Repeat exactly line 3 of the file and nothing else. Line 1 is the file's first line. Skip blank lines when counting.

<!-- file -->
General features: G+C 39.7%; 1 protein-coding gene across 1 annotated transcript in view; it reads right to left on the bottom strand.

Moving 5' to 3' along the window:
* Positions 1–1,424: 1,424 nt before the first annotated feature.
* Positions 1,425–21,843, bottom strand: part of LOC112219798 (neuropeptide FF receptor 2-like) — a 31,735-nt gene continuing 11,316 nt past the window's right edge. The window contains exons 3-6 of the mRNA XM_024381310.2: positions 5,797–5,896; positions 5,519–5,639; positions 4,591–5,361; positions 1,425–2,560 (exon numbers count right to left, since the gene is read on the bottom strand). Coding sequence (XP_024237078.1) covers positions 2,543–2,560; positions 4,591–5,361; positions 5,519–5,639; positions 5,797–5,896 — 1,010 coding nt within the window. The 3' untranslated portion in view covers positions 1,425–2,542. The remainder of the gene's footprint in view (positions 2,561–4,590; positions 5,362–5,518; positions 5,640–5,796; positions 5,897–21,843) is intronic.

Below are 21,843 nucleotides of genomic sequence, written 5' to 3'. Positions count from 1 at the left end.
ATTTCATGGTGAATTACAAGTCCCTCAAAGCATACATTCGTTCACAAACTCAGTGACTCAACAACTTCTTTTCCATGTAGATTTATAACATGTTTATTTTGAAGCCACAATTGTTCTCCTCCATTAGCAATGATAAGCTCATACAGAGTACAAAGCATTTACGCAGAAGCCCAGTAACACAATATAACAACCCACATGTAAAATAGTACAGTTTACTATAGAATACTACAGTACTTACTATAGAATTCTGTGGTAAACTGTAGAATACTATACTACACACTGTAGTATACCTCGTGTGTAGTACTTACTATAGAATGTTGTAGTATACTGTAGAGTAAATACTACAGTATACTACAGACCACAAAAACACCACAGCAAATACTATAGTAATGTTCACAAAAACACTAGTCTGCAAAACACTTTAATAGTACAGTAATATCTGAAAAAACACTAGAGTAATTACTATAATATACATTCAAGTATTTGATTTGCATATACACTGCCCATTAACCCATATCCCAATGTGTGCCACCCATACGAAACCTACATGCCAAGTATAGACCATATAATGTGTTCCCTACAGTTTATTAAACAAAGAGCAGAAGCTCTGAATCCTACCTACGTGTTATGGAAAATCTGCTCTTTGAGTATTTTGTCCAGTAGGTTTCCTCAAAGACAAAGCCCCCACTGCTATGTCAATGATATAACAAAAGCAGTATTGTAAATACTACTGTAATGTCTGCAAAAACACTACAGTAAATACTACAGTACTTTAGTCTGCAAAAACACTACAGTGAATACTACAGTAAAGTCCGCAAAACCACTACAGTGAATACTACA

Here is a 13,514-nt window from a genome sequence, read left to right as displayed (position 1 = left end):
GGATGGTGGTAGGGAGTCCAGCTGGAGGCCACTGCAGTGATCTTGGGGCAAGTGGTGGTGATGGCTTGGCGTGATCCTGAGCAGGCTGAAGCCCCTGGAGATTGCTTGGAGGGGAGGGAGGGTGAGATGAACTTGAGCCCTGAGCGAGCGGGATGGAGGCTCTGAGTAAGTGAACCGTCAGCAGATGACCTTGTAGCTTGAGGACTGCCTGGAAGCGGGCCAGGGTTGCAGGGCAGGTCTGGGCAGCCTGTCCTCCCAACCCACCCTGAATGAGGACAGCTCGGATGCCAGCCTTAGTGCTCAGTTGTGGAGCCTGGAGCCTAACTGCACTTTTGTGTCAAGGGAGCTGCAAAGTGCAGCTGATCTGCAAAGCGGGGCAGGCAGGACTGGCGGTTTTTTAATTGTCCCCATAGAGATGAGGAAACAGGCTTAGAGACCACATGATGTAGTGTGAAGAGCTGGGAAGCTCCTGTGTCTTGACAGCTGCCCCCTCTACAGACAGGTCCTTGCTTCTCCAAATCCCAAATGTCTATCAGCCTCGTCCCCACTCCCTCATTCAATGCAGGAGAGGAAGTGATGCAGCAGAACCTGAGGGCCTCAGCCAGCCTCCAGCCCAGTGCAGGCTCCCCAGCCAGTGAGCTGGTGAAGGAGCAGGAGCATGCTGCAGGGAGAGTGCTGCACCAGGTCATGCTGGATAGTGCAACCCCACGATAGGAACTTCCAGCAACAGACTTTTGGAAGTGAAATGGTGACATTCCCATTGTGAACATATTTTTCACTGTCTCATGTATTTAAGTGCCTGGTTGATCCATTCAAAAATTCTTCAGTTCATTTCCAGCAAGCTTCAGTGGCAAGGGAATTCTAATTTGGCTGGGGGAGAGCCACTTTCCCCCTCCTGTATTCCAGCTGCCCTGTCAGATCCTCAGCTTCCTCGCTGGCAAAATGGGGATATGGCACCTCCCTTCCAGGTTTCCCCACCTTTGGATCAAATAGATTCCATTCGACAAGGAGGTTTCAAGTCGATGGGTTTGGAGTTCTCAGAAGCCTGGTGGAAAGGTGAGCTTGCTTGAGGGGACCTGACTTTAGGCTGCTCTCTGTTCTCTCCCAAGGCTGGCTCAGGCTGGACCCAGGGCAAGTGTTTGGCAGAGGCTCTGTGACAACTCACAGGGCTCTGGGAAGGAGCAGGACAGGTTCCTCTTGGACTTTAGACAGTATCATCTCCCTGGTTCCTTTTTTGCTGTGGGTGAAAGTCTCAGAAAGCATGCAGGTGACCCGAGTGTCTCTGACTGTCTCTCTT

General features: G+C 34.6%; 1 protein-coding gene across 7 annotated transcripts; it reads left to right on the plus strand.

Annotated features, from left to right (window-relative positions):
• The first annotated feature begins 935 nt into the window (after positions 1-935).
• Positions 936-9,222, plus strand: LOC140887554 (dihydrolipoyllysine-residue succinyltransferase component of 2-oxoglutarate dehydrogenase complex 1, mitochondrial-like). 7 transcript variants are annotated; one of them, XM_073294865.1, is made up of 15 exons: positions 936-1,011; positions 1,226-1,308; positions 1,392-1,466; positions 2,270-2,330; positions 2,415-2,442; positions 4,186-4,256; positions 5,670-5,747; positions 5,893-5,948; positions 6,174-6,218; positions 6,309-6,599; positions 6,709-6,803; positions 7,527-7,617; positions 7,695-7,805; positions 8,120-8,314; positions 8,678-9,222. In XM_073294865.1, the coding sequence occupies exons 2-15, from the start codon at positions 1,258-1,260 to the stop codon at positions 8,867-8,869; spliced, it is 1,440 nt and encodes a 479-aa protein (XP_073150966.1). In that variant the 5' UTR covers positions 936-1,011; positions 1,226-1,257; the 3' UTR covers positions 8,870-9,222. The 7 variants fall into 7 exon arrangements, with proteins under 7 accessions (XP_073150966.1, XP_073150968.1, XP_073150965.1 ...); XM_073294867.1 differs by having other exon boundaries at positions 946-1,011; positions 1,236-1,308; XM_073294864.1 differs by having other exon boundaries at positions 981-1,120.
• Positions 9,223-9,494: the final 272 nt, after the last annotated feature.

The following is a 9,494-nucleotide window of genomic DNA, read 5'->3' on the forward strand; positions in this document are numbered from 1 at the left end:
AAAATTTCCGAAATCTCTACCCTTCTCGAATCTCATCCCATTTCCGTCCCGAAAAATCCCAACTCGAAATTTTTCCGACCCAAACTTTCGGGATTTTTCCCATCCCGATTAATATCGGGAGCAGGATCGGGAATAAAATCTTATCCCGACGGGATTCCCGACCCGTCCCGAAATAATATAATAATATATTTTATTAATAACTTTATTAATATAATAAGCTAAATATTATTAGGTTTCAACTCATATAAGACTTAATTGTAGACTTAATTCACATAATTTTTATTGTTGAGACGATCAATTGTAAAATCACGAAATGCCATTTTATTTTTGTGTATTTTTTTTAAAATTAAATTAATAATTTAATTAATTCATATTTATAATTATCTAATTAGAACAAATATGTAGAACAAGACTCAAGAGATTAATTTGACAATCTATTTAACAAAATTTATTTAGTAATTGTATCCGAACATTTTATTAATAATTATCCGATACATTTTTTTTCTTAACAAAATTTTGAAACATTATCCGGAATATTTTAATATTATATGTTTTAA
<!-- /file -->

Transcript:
* Positions 1–1,424: 1,424 nt before the first annotated feature.